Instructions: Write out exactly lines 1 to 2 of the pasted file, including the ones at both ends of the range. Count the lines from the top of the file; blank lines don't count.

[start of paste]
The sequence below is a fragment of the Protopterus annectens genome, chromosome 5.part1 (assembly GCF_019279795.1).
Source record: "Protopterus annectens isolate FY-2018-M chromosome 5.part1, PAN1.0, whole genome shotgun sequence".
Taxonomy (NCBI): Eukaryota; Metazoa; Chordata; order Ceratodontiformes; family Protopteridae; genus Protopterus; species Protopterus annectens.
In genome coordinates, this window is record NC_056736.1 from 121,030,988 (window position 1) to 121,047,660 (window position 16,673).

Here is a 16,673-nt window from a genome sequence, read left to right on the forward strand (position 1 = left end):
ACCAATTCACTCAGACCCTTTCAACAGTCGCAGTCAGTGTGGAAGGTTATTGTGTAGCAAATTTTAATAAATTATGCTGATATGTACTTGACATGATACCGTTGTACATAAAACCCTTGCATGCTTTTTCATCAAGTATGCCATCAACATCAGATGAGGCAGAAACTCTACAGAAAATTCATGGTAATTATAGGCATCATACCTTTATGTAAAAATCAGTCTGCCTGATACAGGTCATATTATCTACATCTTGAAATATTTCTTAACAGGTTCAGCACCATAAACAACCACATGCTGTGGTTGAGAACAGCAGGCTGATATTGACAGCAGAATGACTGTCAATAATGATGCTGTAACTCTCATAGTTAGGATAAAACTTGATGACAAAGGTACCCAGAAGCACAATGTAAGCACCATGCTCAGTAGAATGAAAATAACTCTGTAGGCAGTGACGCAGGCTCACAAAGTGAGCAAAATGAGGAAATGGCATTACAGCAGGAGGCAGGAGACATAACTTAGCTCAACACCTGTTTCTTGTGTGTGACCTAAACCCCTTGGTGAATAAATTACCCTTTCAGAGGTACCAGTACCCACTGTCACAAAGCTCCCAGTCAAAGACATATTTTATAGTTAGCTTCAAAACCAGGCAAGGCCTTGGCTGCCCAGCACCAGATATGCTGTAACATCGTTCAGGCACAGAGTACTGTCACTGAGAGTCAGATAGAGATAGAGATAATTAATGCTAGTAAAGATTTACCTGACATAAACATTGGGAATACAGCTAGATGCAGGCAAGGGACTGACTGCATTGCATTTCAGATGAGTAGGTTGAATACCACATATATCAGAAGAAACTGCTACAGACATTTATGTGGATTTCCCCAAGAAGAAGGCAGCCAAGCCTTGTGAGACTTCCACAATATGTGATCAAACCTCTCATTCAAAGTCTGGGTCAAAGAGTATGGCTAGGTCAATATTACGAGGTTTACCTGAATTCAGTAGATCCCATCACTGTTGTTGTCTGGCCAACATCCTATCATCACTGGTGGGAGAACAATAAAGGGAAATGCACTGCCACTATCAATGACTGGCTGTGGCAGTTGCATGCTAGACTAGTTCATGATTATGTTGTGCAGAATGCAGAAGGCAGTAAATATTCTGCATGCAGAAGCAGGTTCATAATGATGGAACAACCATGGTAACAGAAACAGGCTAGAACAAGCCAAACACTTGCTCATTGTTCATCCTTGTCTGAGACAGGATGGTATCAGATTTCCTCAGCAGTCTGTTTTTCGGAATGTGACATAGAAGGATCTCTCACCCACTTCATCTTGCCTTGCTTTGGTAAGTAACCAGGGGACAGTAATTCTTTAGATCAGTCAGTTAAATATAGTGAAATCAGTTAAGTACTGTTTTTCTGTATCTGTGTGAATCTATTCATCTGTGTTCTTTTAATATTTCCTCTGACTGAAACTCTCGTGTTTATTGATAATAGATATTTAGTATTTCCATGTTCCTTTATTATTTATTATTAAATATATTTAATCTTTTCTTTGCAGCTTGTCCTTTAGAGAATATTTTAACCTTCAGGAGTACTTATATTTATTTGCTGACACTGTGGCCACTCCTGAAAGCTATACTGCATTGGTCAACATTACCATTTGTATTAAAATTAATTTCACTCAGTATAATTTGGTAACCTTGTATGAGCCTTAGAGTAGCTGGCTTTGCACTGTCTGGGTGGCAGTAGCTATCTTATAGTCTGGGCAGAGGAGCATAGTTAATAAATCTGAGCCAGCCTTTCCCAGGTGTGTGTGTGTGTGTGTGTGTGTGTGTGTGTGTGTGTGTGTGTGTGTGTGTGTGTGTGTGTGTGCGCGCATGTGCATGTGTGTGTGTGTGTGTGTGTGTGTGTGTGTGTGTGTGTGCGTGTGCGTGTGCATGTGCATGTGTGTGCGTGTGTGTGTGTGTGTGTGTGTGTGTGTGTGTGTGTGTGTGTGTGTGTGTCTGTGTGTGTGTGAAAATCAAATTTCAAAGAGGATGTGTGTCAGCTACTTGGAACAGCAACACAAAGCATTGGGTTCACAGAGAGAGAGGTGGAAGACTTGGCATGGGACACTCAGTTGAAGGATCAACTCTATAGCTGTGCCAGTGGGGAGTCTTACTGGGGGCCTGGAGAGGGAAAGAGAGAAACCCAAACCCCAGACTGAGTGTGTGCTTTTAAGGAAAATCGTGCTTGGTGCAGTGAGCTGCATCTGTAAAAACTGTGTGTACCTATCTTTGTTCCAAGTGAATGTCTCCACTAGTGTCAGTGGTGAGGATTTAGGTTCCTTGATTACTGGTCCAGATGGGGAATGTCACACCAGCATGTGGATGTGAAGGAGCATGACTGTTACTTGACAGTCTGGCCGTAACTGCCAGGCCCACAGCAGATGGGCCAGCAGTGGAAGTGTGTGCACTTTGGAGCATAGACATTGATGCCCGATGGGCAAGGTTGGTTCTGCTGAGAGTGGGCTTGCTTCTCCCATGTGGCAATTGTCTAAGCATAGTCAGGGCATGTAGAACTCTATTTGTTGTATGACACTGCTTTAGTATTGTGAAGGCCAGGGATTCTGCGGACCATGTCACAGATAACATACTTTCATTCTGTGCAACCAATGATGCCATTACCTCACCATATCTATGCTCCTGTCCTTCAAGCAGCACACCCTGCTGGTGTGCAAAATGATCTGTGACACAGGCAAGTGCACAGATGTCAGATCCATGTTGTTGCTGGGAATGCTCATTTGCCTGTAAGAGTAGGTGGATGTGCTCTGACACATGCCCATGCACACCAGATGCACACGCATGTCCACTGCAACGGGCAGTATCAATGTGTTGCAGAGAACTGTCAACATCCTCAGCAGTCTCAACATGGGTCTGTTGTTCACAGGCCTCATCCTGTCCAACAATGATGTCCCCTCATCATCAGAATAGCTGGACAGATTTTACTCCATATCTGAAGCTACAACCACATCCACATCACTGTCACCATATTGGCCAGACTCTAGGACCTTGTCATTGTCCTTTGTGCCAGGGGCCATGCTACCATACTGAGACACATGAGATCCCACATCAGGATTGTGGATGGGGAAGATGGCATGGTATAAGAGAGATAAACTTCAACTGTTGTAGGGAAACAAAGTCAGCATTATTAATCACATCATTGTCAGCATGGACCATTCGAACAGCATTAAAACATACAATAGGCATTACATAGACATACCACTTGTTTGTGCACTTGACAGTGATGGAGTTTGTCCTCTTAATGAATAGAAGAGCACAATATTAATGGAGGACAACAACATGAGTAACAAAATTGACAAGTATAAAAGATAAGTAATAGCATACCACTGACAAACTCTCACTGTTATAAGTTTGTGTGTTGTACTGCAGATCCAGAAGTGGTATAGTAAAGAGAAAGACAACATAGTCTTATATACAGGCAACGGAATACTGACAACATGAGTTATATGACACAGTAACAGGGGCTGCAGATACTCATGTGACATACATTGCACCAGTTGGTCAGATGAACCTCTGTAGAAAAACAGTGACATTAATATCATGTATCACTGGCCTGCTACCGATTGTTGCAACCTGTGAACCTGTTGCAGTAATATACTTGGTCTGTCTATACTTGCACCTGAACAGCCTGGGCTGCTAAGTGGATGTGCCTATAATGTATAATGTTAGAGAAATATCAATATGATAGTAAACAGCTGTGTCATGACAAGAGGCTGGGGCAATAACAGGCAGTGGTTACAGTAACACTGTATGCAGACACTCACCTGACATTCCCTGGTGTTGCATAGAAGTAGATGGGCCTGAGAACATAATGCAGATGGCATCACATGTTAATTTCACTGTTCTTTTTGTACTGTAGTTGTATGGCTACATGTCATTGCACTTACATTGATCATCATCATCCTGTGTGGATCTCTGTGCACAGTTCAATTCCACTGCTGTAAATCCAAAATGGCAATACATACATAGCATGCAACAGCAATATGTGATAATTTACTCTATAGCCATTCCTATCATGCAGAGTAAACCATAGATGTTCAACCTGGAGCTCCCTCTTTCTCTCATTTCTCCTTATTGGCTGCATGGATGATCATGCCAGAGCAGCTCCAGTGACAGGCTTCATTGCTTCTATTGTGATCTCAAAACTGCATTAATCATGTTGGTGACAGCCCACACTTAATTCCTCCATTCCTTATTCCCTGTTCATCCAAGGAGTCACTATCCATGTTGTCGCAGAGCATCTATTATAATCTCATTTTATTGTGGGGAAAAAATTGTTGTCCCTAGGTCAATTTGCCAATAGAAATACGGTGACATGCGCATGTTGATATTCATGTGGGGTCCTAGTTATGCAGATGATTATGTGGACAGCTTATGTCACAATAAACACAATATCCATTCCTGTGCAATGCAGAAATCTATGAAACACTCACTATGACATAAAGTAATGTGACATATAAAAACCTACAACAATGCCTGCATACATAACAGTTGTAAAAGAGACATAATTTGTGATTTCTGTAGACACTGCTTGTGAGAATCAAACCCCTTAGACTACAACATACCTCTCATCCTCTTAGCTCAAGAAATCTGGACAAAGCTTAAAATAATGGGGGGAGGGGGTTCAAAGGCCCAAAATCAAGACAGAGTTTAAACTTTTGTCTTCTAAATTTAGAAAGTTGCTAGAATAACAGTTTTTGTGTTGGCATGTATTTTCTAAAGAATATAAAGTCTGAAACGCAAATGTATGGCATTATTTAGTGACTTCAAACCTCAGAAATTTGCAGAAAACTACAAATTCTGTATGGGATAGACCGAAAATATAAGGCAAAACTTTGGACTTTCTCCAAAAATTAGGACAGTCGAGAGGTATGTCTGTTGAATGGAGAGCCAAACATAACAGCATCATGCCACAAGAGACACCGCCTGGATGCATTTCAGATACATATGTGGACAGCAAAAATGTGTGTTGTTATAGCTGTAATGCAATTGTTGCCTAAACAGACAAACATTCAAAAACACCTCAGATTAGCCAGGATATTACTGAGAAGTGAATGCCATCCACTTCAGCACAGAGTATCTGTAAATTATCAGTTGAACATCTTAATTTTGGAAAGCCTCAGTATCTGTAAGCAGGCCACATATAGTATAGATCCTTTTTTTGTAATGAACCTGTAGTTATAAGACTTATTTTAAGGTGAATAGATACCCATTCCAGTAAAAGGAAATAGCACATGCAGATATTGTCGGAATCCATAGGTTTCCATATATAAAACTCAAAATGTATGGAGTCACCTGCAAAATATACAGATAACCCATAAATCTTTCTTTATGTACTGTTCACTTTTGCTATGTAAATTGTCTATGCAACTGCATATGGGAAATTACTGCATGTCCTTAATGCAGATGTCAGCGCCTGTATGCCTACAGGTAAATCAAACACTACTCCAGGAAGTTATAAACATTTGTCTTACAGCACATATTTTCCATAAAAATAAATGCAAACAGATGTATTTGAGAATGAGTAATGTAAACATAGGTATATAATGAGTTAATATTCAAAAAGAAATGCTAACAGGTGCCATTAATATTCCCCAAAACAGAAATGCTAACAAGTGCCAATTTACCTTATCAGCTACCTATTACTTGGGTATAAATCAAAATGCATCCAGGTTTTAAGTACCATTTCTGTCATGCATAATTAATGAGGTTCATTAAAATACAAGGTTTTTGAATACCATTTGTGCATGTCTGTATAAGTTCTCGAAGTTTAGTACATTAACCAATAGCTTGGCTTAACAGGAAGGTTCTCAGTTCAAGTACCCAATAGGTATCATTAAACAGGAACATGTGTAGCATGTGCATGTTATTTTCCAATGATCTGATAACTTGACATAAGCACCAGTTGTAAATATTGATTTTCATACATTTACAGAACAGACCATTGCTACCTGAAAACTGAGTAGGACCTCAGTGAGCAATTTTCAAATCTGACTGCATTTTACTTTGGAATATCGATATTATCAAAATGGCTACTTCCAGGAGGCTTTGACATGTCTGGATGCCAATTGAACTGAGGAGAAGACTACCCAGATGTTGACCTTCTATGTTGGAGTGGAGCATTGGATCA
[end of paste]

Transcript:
The sequence below is a fragment of the Protopterus annectens genome, chromosome 5.part1 (assembly GCF_019279795.1).
Source record: "Protopterus annectens isolate FY-2018-M chromosome 5.part1, PAN1.0, whole genome shotgun sequence".